When it comes to the South China Sea, international media have focused in recent months on the conflicts among nations making claims to disputed territory there.
That’s understandable when Chinese fighter planes buzz American reconnaissance planes and a Chinese general challenges the United States’ espousal of the freedom of navigation in the sea.
But Western scientists say that the vast waterway’s degraded marine environment deserves attention as well.
Some say that parts of the marine environment are facing collapse.
This is important because millions of people depend on fish from the South China Sea as their main source of protein.
U.S. Air Force Captain Adam Greer, whose research has been partly funded by the U.S. National Defense University, says that the stakes in the South China Sea can be summed up by “3 P’s ”— politics, petroleum, and protein.
In an article published in The Diplomat, Greer argued that the need for protein derived from fish may be the most important factor driving competition in the South China Sea.
As the demand for fish among Asia’s middle class has grown, overfishing has threatened the survival of some fish species, and fish stocks have declined as they have in many parts of the world.
Some parts of the waterway’s marine environment, such as coral reefs and the fish which they protect, have come close to collapse.
Analysts describe the competition in the South China Sea among thousands of fishing boats from China and several Southeast Asian nations as “fish wars.”
The South China Sea is also a major world trade route and is believed to harbor large deposits of oil and gas.
Good news for the marine environment
In the past, Beijing has encouraged Chinese fishing vessels to venture far from China’s shores in order to find new sources of fish.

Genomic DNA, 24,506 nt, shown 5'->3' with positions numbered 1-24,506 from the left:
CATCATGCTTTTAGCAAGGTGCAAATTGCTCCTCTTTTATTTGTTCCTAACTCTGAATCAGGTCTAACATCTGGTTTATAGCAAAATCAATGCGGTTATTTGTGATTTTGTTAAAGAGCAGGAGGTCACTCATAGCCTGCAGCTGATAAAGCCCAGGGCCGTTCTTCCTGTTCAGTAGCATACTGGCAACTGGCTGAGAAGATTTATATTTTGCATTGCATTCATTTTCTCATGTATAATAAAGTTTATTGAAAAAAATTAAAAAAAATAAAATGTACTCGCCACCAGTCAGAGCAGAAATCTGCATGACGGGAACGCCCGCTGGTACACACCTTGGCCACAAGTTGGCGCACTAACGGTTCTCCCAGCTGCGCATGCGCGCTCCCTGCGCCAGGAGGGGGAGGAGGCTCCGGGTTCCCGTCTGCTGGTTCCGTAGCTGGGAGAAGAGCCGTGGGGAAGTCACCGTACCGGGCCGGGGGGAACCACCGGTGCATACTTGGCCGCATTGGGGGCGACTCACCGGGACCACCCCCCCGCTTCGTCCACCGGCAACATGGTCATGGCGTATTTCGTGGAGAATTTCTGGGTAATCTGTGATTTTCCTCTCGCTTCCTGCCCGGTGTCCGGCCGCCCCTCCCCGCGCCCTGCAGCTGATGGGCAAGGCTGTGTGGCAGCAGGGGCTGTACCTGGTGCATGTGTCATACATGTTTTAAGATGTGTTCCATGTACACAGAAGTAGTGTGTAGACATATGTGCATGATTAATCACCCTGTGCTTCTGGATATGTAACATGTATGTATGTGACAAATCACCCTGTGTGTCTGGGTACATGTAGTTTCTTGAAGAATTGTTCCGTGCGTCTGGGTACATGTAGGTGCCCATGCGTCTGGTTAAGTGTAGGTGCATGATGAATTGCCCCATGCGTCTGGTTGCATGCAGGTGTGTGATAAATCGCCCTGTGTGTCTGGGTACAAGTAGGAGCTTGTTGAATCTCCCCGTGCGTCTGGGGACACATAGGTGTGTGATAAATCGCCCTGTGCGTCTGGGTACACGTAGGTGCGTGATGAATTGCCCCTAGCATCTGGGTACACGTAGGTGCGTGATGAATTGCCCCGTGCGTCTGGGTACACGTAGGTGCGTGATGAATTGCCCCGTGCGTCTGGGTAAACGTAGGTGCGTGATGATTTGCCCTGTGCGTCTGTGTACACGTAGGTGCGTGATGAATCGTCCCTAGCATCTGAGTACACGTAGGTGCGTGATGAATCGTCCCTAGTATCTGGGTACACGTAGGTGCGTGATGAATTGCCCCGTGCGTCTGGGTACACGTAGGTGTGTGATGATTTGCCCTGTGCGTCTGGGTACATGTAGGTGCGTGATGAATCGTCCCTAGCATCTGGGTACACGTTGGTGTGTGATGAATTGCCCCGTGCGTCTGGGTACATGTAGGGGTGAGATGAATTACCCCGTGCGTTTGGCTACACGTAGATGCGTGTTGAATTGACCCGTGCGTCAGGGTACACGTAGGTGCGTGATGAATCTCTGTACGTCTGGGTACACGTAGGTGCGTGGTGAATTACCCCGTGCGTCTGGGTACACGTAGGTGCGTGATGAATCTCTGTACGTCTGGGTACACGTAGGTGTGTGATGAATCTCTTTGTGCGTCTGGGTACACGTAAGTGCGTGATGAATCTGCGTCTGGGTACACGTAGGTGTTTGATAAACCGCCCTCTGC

Chinese fishing trawlers have ranged as far as the west coast of Africa, where local African fishermen using wooden canoes have been driven out of business because of their inability to compete with larger, faster, and better equipped Chinese boats.
In the South China Sea, fishermen have been given navigational devices and for years have received government fuel subsidies, but that practice appears to be coming to an end.
According to a New York Times report of April 30 regarding China’s fishing off the west coast of Africa, “Beijing has become sensitive to accusations that its fishing fleet is helping push fish stocks to the brink of collapse.”
The Times cites a Chinese government fishery official’s claim that China is aggressively cutting fuel subsidies for fishing boats and that they will have been cut by 60 percent by 2019.
Pending legislation would require that all Chinese “distant-water vessels” be registered, thus making them easier to monitor.
Liu Xinzhong, the deputy general director of the Chinese Bureau of Fisheries, is quoted as saying that “the era of fishing any way you want, wherever you want, has passed. We now need to fish by the rules.”
Other good news for the marine environment has been a Chinese decision early this year to enforce regulations calling for a halt to harvesting by Chinese fishermen of giant clams in the South China Sea.